The “Studying 101 – A simple Guide for Students” wiki contains tips on scholarly work and successful time management. Students can also find tips on dealing with stress, exam anxiety and writer’s block. We are currently expanding the wiki to include topics related to studying, such as health, job and apartment hunting, and finances.

What individual support services are available?

We offer interdisciplinary workshops, in person and online. Currently, there is a mixed-media course on “Diversity Resources.” There, students with international curricula vitae or multicultural connections can address questions of identity: What does it mean for them to live in Germany? What is the added value of being at home in several cultures? Often, the participants discover strengths or abilities about themselves that they were not even aware of at the beginning.

Students who started studying at Freie Universität in the 2020/2021 winter semester may never have seen the university from the inside due to the pandemic. Students from higher semesters also report that they miss being present in everyday university life. Does the Student Diversity project also offer strategies for coping with the current situation?

The U.S. author Barbara Sher has said, “Isolation is a dream killer!” What she means by this is that we need to network with other people in order to develop our potential.

To counter the loneliness that many students feel during the pandemic, we have developed some in-person offerings. In compliance with hygiene regulations, we hold outdoor events. Here, students can exchange ideas and encourage each other.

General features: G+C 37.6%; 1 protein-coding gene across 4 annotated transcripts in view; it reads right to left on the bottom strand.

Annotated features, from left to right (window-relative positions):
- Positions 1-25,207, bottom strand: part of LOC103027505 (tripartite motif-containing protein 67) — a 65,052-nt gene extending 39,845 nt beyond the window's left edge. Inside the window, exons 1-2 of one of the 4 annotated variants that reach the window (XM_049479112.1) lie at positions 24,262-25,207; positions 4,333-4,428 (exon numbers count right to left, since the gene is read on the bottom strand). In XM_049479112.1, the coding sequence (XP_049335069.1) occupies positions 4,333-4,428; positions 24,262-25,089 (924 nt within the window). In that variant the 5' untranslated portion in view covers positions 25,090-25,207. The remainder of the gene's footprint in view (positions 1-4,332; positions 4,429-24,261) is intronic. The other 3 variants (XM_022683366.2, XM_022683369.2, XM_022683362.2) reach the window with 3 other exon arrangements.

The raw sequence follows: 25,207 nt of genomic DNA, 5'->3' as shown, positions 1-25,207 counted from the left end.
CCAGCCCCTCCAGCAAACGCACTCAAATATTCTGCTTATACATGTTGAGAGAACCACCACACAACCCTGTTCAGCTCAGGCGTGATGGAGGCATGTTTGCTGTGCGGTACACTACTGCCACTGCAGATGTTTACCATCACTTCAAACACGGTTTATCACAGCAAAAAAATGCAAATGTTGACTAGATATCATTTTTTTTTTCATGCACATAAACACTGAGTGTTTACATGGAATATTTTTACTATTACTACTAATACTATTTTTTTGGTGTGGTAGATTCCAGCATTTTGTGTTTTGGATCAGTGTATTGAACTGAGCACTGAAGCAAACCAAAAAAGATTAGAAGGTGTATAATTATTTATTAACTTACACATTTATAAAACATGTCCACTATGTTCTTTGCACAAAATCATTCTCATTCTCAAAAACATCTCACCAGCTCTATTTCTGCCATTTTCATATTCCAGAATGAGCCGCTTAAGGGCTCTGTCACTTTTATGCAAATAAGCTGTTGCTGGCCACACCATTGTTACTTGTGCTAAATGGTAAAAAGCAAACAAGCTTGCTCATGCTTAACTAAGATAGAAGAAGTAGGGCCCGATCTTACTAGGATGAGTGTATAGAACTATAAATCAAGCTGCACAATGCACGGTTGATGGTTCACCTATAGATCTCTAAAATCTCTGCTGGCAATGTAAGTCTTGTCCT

In addition, we participate in what we call Garden Talks, which are organized by colleagues from the Center for Academic Advising and Psychological Counseling. We would like to get back in touch with students and employees of our university more intensively while observing hygiene measures. We have summarized our experiences with these formats in the “Outdoor Counseling” wiki.

It’s natural to feel overwhelmed – or underwhelmed – and lonely during a pandemic. It can help to remember what challenges you have already overcome in your life. What positive experience of my own strength can help me in the pandemic? There are specific strategies for coping with stress and techniques for countering negative feelings.

The Student Diversity project will run until the end of June. If you had to take stock thus far, what would you say?

We keep receiving positive feedback and also valuable suggestions for improvement – after workshops, for example, or via the feedback function of the online assistant. In my opinion, there is still a lot to be done to promote student diversity. Freie Universität’s participation in the Diversity Audit is an important step in this direction.

In concrete terms, we would like to expand our individual consulting services. We are considering diversity coaching programs and diversity success teams, in which students from different subjects or from different countries exchange ideas and support each other in achieving personal goals and overcoming any feelings of being small in the face of great challenges.

Freie Universität needs the diversity of its students to broaden perspectives and question beliefs.

This interview was conducted by Anne Stiller.

This article originally appeared in German on May 12, 2021, in campus.leben, the online magazine of Freie Universität Berlin. The English translation corresponds to the amended version that is currently online.